Reassessing India's 'forgotten prime minister'

  • 25 July 2016
  • From the section India
Narasimha Rao Image copyright Hindustan Times
Image caption Narasimha Rao was India's 10th prime minister

He won eight consecutive elections and spent more than 50 years in his Congress party before becoming the prime minister of India. A father of eight children, he spoke 10 languages, and was a proficient translator. He first travelled abroad when he was 53, mastered two computer languages and wrote computer code in his 60s.

That's not all. Before becoming 10th prime minister of a fractious democracy, PV Narasimha Rao campaigned in three languages, won from three states and was more connected to the grassroots than most modern-day Indian leaders. He also held a wide range of ministries - foreign, defence, home, education, health, law - with mixed results.

Yet there was nothing flamboyant about Mr Rao. His biggest shortcoming, according to party colleague and former minister Jairam Ramesh was that he had the "charisma of a dead fish".

Formidable odds

Mr Rao was also the prime minister India forgot.

To be fair, the unassuming politician was an accidental prime minister, emerging as a surprise candidate in a party numbed by the assassination of Rajiv Gandhi by a Tamil Tiger in May 1991, and the refusal of his bereaved widow Sonia Gandhi to take over the reins.

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Why the Kashmir killings could have been avoided

  • 14 July 2016
  • From the section India
Media captionIndia troops accused of using "excessive force" in Kashmir

When security forces in Indian-administered Kashmir killed a prominent militant leader in a gunfight last week, they would have surely anticipated a civilian blowback in the Muslim-dominated valley.

After all, the young, social-media savvy Burhan Wani had become the mascot of a new generation of home-grown rebels fighting Indian rule in the region - there are close to 100 local militants in Kashmir today, four times as many as in 2011, Indian intelligence estimates. Wani's ability to "recruit [people] into militancy from the grave will far outstrip anything he could have done on social media," tweeted Kashmir's former chief minister and opposition leader Omar Abdullah after the killing.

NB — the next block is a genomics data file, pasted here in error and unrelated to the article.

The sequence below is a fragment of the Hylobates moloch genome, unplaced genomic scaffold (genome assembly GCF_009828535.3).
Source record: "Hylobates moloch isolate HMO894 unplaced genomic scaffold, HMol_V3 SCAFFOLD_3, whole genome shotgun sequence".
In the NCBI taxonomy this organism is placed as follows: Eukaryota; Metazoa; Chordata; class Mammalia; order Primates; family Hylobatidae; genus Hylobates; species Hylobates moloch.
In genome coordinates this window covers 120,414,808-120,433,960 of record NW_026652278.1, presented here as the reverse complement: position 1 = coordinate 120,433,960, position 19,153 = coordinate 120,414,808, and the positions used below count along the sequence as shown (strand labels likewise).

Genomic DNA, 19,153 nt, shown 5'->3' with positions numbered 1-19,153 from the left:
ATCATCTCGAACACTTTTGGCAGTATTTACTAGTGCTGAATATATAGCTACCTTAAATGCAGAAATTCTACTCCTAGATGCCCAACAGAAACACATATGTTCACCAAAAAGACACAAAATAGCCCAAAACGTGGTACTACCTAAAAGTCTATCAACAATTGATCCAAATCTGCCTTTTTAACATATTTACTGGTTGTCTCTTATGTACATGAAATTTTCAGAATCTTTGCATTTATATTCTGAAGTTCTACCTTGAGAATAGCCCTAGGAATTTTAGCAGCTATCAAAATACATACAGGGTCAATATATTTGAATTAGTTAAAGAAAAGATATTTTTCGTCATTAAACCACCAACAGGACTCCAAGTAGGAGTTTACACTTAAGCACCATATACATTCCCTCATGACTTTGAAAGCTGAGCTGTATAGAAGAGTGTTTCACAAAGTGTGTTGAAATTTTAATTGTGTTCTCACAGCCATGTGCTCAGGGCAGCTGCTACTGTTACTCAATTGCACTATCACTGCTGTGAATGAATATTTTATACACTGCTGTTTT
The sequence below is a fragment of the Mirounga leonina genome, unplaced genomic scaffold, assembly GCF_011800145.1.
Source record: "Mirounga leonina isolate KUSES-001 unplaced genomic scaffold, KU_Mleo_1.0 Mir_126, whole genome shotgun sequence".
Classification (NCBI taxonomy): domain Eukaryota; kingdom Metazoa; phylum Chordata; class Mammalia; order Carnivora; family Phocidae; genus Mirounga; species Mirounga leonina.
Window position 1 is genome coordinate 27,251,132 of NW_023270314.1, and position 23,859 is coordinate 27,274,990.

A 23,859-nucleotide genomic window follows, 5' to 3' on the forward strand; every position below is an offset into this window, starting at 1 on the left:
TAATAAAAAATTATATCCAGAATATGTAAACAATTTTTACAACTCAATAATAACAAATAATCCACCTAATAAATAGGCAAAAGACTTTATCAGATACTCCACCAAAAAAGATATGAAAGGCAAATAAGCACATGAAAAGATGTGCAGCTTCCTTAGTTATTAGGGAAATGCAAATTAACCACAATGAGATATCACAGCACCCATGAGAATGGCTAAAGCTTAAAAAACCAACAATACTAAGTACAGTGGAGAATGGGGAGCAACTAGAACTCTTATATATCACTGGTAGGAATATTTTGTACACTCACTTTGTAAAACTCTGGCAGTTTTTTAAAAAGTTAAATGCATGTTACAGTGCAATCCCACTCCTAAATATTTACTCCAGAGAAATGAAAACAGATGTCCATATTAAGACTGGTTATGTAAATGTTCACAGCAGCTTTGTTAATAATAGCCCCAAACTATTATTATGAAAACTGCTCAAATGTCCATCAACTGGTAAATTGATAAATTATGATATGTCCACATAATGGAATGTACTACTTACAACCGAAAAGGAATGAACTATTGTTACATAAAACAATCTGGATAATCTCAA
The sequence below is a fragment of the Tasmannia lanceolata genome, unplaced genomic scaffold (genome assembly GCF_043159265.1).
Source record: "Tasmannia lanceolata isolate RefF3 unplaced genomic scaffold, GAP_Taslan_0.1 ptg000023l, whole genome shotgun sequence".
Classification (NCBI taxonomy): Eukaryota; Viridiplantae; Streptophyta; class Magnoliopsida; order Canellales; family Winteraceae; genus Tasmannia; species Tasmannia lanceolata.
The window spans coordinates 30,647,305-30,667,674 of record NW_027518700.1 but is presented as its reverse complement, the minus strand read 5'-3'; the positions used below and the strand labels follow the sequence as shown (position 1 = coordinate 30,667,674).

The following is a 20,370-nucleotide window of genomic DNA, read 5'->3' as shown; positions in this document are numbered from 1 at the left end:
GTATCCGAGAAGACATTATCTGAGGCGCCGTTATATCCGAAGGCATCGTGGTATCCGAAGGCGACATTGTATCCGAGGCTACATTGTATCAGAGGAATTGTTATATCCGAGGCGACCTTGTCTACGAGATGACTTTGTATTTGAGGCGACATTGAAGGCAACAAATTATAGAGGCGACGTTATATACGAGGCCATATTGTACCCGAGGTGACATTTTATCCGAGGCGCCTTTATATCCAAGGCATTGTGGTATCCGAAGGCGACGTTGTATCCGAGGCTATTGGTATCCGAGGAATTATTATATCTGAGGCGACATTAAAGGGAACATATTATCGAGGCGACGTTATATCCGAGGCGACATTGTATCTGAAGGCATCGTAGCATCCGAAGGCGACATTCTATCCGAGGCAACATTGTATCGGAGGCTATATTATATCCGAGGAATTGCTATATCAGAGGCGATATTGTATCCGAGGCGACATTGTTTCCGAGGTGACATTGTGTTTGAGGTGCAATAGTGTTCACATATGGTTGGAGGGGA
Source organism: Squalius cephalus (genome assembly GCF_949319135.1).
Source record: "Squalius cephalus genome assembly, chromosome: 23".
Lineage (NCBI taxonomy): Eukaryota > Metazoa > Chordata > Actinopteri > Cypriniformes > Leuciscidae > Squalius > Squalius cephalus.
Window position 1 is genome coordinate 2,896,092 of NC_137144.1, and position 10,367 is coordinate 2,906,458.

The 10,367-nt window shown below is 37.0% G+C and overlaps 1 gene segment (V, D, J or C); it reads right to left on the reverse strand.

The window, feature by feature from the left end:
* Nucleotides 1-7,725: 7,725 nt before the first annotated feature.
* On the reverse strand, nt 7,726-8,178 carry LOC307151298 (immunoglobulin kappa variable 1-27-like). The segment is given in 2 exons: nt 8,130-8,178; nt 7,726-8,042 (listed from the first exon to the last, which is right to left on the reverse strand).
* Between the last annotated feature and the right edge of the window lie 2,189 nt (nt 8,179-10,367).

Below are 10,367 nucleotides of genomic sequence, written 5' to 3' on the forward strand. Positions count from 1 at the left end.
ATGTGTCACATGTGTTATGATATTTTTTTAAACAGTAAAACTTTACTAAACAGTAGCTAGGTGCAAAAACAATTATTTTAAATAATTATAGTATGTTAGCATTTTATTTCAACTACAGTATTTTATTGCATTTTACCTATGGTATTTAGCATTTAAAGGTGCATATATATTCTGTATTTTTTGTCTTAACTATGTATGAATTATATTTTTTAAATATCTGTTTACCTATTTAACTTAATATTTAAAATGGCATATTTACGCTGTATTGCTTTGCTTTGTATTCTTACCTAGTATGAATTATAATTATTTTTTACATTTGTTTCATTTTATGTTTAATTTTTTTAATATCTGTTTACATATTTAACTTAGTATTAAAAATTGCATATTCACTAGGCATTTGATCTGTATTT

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Why cracking down on cheating in India's Bihar state is tough

  • 3 June 2016
  • From the section India
Cheating in Saharsa Image copyright Dipankar
Image caption Cheating is common in exams in Bihar

On Friday, 14 students in eastern India's Bihar who topped school examinations will face three teachers in an office in the state capital, Patna, to be retested.

The examiners will be checking the handwriting of the students and will be asking questions to find out whether they cheated in their examinations.

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Congress: Is India's Grand Old Party in terminal decline?

  • 20 May 2016
  • From the section India
A supporter of India"s main opposition Congress party listens a speech by the party"s president Sonia Gandhi (unseen) before what the party calls as "Save Democracy" march to parliament in New Delhi, India, May 6, 2016 Image copyright Reuters

Two years after a historic drubbing in general elections, the 130-year-old Congress party is showing few signs of revival. On Thursday, the nightmare continued, with the party losing Assam and Kerala in crucial state elections.

Now the Congress rules in just six of India's 29 states - half of them tiny ones in the north-east - and supports a regional coalition in Bihar. Going by its performance in Tamil Nadu, it is taking a beating even as an alliance partner.

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Why are many Indian Muslims seen as untouchable?

  • 10 May 2016
  • From the section India
Indian Dalit (Oppressed) Christian and Muslim women listen to leaders during a rally against the National Commission for Scheduled Castes and Scheduled Tribes for its recent rejection of the demand for reservation for Dalit Christians and Muslims, in New Delhi, 03 March 2007. Thousands of protestors, church leaders, nuns and activists of the National United Christian Forum demanded the United Progressive Alliance Government equal rights and reservation for the Dalit Christians and Muslims Image copyright AFP